It’s not fair to ask him to be anything remotely close to what his grandfather was because it would be unfair to ask any fighter to be what Muhammad Ali was. When Ali won the heavyweight title, he might have been the perfect fighter.

He was 6-foot-3 with a long reach, incredible speed and quickness and a peerless sense of timing and distance. Though most boxing historians regard Sugar Ray Robinson as the greatest boxer of all-time, the Muhammad Ali of 1964-67 might have been the most perfect, unbeatable boxer ever.

It would be incredible for the world to have Ali’s grandson have those same kinds of physical gifts, but he was one of a kind for a reason. And Nico is the first to admit he does not.

He’s more like his brother in that he’s a hard-nosed kid with a burning desire to succeed.

“I have to go with focus again,” he said when asked about his best attributes as a fighter. “I’m a big fan of fighters who have extreme determination and focus because it’s not easy. Boxing is 90 percent mental and I’m sure the greatest boxers of all time would tell you that.

“I would say I’ve been doing a great job of staying focused and staying determined. This is something I really want in my heart. I’m very passionate about it and I keep that drive. I’m very proud of myself for that.”

LAS VEGAS, NEVADA - AUGUST 3 : Middleweight prospect Nico Ali Walsh, grandson of
Nico Ali Walsh, grandson of Muhammad Ali, trains at the Top Rank gym in Las Vegas prior to making his pro debut Saturday in Tulsa, Oklahoma. (Photo by Mikey Williams/Top Rank Inc via Getty Images)

When he was a teenager before his grandfather passed, Ali Walsh told him that he wanted to box. He showed his grandfather his sparring and training videos and they used to watch Ali’s sparring and training videos together.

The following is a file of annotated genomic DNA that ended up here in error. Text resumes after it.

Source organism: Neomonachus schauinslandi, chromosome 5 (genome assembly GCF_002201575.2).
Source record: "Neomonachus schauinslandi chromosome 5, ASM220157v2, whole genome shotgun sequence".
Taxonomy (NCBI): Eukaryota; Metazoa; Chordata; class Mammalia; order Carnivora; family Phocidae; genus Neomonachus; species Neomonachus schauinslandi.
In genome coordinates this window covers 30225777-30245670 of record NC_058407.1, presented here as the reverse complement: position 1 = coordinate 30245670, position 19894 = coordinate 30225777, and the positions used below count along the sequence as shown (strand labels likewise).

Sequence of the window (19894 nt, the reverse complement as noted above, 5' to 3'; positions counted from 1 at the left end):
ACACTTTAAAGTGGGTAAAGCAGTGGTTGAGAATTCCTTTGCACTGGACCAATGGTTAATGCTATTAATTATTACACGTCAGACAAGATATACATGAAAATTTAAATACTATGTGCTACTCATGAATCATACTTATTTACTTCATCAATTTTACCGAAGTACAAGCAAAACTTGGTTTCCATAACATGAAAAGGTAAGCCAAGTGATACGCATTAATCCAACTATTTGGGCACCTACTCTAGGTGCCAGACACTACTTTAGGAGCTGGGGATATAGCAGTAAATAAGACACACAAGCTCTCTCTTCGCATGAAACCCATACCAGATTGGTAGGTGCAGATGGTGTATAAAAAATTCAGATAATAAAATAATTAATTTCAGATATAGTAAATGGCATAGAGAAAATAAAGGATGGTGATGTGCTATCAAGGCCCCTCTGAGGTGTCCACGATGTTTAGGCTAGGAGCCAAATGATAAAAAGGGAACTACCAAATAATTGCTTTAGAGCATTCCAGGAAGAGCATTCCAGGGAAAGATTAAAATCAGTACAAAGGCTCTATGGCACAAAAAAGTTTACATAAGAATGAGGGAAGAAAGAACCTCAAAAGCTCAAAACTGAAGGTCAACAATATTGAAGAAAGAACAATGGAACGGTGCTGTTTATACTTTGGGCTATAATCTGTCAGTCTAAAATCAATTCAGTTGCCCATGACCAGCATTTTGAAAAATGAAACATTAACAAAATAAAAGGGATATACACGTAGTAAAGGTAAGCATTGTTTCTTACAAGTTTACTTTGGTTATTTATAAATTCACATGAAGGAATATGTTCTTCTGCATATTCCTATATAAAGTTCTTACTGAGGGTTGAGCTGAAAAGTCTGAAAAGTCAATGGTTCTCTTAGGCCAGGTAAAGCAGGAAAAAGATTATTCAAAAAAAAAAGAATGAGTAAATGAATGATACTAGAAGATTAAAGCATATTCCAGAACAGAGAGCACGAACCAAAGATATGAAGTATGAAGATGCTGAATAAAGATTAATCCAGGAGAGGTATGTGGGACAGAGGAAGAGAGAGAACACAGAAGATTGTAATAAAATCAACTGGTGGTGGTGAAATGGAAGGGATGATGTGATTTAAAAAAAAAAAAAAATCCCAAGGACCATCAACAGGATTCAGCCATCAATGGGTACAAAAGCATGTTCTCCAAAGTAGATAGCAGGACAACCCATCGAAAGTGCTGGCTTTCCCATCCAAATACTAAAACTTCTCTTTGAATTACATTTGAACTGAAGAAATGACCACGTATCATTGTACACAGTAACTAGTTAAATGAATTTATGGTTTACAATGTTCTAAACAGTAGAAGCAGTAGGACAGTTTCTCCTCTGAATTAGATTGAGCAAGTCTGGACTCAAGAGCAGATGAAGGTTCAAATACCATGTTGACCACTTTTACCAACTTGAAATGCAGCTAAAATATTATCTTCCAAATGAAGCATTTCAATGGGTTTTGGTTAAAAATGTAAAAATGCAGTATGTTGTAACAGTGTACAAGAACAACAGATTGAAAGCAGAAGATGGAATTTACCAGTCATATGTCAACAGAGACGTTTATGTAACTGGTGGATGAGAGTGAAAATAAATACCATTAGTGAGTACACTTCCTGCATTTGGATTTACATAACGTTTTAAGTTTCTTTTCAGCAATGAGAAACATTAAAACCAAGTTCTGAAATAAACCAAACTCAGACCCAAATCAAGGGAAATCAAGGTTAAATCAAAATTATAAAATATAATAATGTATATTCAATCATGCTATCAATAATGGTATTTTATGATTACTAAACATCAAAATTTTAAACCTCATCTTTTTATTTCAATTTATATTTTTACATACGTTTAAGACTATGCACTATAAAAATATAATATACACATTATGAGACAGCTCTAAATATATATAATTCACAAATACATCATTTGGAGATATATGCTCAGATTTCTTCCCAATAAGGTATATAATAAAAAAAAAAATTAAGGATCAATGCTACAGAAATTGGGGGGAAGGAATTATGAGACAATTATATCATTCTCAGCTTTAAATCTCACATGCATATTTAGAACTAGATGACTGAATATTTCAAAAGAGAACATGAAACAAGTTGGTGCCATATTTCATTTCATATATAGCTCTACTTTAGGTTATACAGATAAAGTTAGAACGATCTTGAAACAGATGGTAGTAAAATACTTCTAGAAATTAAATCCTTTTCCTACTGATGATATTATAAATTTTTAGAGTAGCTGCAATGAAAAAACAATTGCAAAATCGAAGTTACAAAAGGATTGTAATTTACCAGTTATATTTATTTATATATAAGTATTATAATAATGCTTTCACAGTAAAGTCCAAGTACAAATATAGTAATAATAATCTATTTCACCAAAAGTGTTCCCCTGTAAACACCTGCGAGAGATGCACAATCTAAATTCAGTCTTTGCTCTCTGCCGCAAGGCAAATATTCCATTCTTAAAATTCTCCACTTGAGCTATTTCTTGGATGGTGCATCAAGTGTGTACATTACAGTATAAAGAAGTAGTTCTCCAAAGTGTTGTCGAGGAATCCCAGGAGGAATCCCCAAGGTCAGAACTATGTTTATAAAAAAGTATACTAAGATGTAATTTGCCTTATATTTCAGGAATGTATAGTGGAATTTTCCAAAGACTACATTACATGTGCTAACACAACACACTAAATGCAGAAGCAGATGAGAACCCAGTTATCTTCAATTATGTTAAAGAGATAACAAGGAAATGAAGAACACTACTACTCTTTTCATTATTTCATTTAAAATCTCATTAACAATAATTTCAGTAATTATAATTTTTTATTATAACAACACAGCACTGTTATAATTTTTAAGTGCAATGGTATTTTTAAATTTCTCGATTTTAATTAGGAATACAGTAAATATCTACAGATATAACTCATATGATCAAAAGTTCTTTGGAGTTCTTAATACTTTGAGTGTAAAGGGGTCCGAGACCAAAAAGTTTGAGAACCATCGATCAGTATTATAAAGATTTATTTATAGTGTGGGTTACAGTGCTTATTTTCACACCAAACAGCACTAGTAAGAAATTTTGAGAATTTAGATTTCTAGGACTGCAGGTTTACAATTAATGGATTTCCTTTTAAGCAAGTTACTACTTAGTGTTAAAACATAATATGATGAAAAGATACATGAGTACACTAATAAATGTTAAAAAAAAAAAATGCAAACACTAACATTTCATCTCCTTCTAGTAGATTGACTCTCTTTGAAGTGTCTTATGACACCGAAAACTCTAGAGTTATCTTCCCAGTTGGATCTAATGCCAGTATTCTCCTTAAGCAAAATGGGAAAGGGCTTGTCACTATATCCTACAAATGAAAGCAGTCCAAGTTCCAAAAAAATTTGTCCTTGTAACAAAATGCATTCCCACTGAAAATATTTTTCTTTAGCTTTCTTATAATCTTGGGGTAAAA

They had a close relationship and he glows when he speaks of his grandfather. Ali loved magic tricks and would routinely perform them for reporters when he was being interviewed. Nico loves magic, as well, and said he taught his grandfather a few tricks.

He said the Ali that the world grew to love was much the same as he saw in private.

“Everyone who watched him saw his charisma, and he kept that same charisma even in his later years when it was harder for him to talk and harder for him to walk and do things,” Ali Walsh said. “You still felt that charisma and that personality. He never lost that. It was just fun. It was so much fun hanging out with him. We did the normal stuff you do with your grandparents.

“He was the only grandfather that I had in my life. It was just a ton of affection and attention and gifts given with our relationship. It was very fun.”

It’s going to be fun to see him develop. Most will love him because of his grandfather, but he knows there will be a sizable portion who don’t for the same reason.

But if there is anyone who can deal with the burden of being compared to “The Greatest,” it’s this kid.

Yeah, it’s his pro debut and truth be told, no one knows how good he can be.

One thing is certain, though: It’s going to be fun to watch.

More from Yahoo Sports: